August temperatures (preliminary)
Global composite temp.: +0.23 C (about 0.41 degrees Fahrenheit) above 20-year average for August.
Northern Hemisphere: +0.28 C (about 0.50 degrees Fahrenheit) above 20-year average for August.
Southern Hemisphere: +0.18 C (about 0.32 degrees Fahrenheit) above 20-year average for August.
July temperatures (revised):
Global Composite: +0.41 C above 20-year average
Northern Hemisphere: +0.21 C above 20-year average
Southern Hemisphere: +0.61 C above 20-year average
(All temperature variations are based on a 20-year average (1979-1998) for the month reported.)
Notes on data released September 8, 2009:
The tropics continued to respond in August to warming caused by the El Niño Pacific Ocean warming event, with the average temperature in the tropics warming from 0.43 to 0.46 C warmer than season norms from July to August, according to Dr. John Christy, director of UAHuntsville’s Earth System Science Center.
At the same time, non-tropical temperatures in the Southern Hemisphere plunged in August. Temperatures over the Antarctic continent dropped from 3.1 C (about 5.6° Fahrenheit) warmer than normal in July to 0.1 C cooler than normal in August.
As part of an ongoing joint project between The University of Alabama in Huntsville, NOAA and NASA, Christy and Dr. Roy Spencer, a principal research scientist in the ESSC, use data gathered by microwave sounding units on NOAA and NASA satellites to get accurate temperature readings for almost all regions of the Earth. This includes remote desert, ocean and rain forest areas for which reliable climate data are not otherwise available.
The satellite-based instruments measure the temperature of the atmosphere from the surface up to an altitude of about eight kilometers above sea level. Once the monthly temperature data is collected and processed, it is placed in a "public" computer file for immediate access by atmospheric scientists in the U.S. and abroad.
Neither Spencer nor Christy receives any research support or funding from oil, coal or industrial companies or organizations, or from any private or special interest groups. All of their climate research funding comes from state and federal grants or contracts.
Ray Garner | Newswise Science News
New population data provide insight on aging, migration
31.08.2016 | International Institute for Applied Systems Analysis (IIASA)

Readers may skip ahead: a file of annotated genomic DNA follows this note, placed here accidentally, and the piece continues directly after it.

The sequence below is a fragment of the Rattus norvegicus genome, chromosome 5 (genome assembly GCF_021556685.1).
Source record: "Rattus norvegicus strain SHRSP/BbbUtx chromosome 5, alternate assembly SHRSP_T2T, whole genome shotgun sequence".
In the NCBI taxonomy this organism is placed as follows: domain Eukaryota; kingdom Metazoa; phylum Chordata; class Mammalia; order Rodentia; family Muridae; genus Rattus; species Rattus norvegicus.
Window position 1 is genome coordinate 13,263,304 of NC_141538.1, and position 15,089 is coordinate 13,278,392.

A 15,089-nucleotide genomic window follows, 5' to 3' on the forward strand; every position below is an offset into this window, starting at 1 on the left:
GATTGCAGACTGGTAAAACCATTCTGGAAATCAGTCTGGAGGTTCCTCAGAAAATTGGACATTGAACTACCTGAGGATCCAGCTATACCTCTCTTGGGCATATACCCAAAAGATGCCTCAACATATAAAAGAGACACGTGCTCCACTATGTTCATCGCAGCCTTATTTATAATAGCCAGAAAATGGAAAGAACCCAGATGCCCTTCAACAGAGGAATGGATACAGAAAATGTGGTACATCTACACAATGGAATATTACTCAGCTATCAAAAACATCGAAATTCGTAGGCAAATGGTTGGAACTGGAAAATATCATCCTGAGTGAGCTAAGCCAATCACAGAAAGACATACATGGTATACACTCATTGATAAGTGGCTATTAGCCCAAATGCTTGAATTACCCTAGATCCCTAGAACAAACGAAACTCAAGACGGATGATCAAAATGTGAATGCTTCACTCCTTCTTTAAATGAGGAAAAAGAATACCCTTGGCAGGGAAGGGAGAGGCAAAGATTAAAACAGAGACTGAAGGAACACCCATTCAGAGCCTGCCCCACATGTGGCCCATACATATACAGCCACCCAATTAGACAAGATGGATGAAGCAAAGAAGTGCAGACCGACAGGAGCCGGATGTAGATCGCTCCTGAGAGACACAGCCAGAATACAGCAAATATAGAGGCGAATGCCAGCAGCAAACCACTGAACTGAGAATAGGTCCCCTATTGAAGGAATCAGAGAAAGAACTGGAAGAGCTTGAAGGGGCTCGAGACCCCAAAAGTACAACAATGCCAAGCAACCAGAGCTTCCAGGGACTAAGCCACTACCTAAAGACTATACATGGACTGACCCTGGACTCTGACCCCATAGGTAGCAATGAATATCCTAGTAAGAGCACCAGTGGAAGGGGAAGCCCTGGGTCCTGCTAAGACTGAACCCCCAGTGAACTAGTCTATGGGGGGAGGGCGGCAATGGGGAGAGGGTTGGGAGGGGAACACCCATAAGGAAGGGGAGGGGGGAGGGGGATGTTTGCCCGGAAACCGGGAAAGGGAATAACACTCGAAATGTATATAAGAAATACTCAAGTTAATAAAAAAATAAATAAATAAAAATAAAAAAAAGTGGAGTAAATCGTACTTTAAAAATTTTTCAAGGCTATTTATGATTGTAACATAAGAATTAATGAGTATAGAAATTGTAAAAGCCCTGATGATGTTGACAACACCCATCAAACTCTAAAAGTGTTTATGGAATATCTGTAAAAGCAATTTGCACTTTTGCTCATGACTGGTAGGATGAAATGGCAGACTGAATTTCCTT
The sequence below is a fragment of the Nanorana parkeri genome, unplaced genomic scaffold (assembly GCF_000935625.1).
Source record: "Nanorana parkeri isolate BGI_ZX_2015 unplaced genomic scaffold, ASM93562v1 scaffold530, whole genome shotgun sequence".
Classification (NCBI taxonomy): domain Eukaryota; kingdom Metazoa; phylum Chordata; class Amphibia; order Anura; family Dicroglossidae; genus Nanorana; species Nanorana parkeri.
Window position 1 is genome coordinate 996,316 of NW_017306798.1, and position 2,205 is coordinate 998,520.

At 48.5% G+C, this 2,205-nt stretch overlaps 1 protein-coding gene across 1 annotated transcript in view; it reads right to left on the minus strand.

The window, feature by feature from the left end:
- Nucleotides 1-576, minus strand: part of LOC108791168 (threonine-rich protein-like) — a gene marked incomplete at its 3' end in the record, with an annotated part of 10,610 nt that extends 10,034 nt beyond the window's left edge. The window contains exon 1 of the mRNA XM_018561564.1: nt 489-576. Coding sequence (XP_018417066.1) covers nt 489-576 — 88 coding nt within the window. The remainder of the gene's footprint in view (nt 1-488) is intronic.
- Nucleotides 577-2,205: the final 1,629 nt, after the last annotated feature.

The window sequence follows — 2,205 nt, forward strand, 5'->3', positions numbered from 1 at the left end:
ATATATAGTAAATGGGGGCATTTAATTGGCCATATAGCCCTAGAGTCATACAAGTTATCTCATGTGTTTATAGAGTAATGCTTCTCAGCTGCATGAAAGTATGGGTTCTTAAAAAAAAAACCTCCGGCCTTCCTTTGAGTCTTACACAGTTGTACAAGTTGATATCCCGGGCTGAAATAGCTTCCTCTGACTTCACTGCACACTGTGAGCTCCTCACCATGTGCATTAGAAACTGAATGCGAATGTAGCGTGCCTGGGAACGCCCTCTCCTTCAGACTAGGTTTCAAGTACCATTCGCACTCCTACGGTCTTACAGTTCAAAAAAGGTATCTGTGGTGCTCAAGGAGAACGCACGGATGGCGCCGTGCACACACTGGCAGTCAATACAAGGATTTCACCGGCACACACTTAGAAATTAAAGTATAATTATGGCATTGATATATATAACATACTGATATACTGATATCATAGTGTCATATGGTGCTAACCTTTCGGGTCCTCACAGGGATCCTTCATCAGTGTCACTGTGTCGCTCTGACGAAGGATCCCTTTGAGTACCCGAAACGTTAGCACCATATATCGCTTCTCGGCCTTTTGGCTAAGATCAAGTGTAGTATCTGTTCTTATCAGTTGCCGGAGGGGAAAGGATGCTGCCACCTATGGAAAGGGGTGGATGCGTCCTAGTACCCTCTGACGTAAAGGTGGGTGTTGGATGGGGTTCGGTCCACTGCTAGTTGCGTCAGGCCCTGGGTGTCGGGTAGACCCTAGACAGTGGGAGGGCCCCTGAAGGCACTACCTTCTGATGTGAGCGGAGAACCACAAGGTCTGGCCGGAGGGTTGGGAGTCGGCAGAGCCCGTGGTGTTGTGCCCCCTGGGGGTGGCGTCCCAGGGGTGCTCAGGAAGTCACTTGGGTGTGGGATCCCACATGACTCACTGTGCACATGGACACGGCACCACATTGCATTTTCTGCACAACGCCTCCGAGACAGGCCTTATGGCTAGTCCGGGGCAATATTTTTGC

PRB projects world population rising 33 percent by 2050 to nearly 10 billion
25.08.2016 | Population Reference Bureau
Researchers from the Institute for Quantum Computing (IQC) at the University of Waterloo led the development of a new extensible wiring technique capable of controlling superconducting quantum bits, representing a significant step towards to the realization of a scalable quantum computer.
"The quantum socket is a wiring method that uses three-dimensional wires based on spring-loaded pins to address individual qubits," said Jeremy Béjanin, a PhD...
In a paper in Scientific Reports, a research team at Worcester Polytechnic Institute describes a novel light-activated phenomenon that could become the basis for applications as diverse as microscopic robotic grippers and more efficient solar cells.
A research team at Worcester Polytechnic Institute (WPI) has developed a revolutionary, light-activated semiconductor nanocomposite material that can be used...
By forcefully embedding two silicon atoms in a diamond matrix, Sandia researchers have demonstrated for the first time on a single chip all the components needed to create a quantum bridge to link quantum computers together.
"People have already built small quantum computers," says Sandia researcher Ryan Camacho. "Maybe the first useful one won't be a single giant quantum computer...
COMPAMED has become the leading international marketplace for suppliers of medical manufacturing. The trade fair, which takes place every November and is co-located to MEDICA in Dusseldorf, has been steadily growing over the past years and shows that medical technology remains a rapidly growing market.
In 2016, the joint pavilion by the IVAM Microtechnology Network, the Product Market “High-tech for Medical Devices”, will be located in Hall 8a again and will...
'Ferroelectric' materials can switch between different states of electrical polarization in response to an external electric field. This flexibility means they show promise for many applications, for example in electronic devices and computer memory. Current ferroelectric materials are highly valued for their thermal and chemical stability and rapid electro-mechanical responses, but creating a material that is scalable down to the tiny sizes needed for technologies like silicon-based semiconductors (Si-based CMOS) has proven challenging.
Now, Hiroshi Funakubo and co-workers at the Tokyo Institute of Technology, in collaboration with researchers across Japan, have conducted experiments to...
14.10.2016 | Event News
14.10.2016 | Event News
12.10.2016 | Event News
21.10.2016 | Health and Medicine
21.10.2016 | Information Technology
21.10.2016 | Materials Sciences